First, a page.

27. 27. SampleReadingActivities
  28. 28. KWLK = What the reader already knowsW = What the reader wants to learn or knowL = What I learned
  29. 29. DRTAThe Directed Reading and Thinking Activitydevelops the students purpose for reading aselected text. This activity helps students tobecome more active readers as questions areconsidered during their reading. When studentsuse this activity, especially when they are readingtextbooks, they are better able to focus on thecontent and main ideas and concepts.
  30. 30. DRTA
  31. 31. Sketch Through TextDaniels, H. and Zimmerman, S. (2004). Subjects Matter: Every Teachers’ Guide to Content –Area Reading.Portsmouth, NH: Heinemann, p 121.
  32. 32. Stop and Write
  33. 33. Inquiry ChartThe Inquiry Chart (I-Chart) is a strategy that enablesstudents to generate meaningful questions about atopic and organize their writing.Students integrate prior knowledge or thoughtsabout the topic with additional information found inseveral sources.The I-Chart procedure is organized into three phases:(1) Planning, (2) Interacting, and (3)Integrating/Evaluating. Each phase consists ofactivities designed to engage students in evaluatinga topic. http://www.adlit.org/strategies/21826/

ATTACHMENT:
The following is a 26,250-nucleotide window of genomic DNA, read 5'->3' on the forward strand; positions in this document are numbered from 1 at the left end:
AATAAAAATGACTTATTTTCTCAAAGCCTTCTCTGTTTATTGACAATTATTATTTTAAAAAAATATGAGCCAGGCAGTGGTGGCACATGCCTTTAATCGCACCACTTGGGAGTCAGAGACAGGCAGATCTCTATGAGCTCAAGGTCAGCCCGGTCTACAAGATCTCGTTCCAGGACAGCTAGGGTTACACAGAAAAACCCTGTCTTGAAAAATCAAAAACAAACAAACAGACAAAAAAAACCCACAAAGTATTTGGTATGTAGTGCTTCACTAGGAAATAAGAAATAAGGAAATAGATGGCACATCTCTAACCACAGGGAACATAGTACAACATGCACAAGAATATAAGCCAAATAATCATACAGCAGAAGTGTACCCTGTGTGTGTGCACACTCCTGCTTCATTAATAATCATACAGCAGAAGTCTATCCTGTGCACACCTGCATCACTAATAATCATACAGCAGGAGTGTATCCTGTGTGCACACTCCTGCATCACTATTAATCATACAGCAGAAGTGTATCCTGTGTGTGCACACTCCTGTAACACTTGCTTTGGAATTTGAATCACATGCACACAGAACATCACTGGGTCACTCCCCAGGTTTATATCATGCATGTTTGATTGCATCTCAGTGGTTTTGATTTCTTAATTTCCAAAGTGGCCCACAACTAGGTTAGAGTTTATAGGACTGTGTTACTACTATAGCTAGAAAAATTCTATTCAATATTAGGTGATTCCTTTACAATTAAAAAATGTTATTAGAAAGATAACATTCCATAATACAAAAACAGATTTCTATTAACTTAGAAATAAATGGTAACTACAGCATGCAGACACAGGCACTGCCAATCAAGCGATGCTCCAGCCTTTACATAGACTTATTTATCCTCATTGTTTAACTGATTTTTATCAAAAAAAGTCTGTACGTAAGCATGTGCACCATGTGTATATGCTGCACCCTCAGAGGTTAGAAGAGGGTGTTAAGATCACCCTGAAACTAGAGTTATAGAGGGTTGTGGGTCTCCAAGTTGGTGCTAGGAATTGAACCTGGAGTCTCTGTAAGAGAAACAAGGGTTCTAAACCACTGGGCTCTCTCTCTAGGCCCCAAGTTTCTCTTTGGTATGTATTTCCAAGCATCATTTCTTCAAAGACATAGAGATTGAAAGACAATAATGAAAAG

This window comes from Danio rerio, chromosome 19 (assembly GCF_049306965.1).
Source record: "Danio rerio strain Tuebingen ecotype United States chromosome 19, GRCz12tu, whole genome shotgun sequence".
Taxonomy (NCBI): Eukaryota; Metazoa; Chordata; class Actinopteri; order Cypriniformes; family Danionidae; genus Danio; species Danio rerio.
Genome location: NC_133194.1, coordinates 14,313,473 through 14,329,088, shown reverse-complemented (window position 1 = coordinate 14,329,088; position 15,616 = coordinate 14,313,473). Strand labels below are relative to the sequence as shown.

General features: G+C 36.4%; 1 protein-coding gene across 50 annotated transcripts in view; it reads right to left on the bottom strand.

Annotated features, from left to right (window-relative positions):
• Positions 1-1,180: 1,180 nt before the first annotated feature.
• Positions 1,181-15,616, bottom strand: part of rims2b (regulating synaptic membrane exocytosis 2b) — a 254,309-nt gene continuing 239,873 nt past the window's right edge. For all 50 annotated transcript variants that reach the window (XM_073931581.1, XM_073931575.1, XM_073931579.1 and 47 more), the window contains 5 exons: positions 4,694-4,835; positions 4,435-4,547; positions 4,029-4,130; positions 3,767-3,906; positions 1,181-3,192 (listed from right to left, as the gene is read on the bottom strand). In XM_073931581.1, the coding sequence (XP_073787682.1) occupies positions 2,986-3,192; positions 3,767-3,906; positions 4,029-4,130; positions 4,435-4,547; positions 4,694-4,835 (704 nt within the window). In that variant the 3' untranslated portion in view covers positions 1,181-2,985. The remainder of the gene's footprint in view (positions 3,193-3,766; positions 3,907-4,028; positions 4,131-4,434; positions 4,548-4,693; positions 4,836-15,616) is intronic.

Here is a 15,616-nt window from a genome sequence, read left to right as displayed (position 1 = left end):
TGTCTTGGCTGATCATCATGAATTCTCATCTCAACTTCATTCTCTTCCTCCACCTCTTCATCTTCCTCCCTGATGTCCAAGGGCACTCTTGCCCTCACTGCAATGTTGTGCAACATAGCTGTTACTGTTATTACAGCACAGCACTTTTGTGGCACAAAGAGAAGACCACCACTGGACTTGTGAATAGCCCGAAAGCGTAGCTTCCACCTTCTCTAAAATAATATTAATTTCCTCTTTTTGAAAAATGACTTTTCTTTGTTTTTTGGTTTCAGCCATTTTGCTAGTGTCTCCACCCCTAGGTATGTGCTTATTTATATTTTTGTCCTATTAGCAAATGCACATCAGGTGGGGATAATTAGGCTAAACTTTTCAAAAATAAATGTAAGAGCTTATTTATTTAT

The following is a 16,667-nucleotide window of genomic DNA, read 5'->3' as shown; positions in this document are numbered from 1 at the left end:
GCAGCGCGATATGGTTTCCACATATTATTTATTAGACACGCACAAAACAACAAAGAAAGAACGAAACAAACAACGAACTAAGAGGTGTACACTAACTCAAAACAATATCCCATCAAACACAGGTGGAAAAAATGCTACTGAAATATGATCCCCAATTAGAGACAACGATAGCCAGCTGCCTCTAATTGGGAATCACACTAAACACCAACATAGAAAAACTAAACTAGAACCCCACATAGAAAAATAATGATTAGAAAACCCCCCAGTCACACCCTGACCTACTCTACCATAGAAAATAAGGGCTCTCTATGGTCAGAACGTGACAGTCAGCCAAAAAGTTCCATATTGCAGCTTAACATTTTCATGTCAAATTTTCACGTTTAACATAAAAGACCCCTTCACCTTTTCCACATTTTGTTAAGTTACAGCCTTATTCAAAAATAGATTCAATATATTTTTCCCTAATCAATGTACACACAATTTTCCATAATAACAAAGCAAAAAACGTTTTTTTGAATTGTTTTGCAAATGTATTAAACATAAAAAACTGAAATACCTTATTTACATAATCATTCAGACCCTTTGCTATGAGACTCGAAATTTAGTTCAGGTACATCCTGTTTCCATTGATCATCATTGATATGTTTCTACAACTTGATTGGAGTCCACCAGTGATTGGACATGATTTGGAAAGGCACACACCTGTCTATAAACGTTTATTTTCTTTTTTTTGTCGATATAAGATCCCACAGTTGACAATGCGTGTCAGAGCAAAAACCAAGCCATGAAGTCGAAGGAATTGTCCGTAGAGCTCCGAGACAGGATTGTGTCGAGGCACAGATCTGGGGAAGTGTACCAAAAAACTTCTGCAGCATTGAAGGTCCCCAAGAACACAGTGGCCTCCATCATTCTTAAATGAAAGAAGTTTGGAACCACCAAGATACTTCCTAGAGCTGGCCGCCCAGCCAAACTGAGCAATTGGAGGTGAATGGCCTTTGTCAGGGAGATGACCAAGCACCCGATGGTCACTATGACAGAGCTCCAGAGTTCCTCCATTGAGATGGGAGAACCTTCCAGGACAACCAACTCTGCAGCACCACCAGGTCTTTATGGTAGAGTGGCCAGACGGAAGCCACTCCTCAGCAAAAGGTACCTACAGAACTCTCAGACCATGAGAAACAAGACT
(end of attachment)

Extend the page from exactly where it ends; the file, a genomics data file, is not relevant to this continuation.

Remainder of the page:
34. 34. I Do, We Do, You Dowww.adlit.org/media/mediatopics/comprehension Comprehension Demonstration
  35. 35. VisualsGraphic Organizers and other visuals support student comprehension and understanding of text. Here is an example from a Social Studies teacher: www.adlit.org/media/mediatopics/contentarea
  36. 36. Where is Content Information Stored? Reference books Textbooks Primary Sources Charts Web Pages Images Formulas
  37. 37. Differentiating TextsSelecting and adapting texts todifferentiate information to meetthe needs of diverse readers.Making students better readers inyour subject area.Using efficient and engagingactivities that add to contentlearning.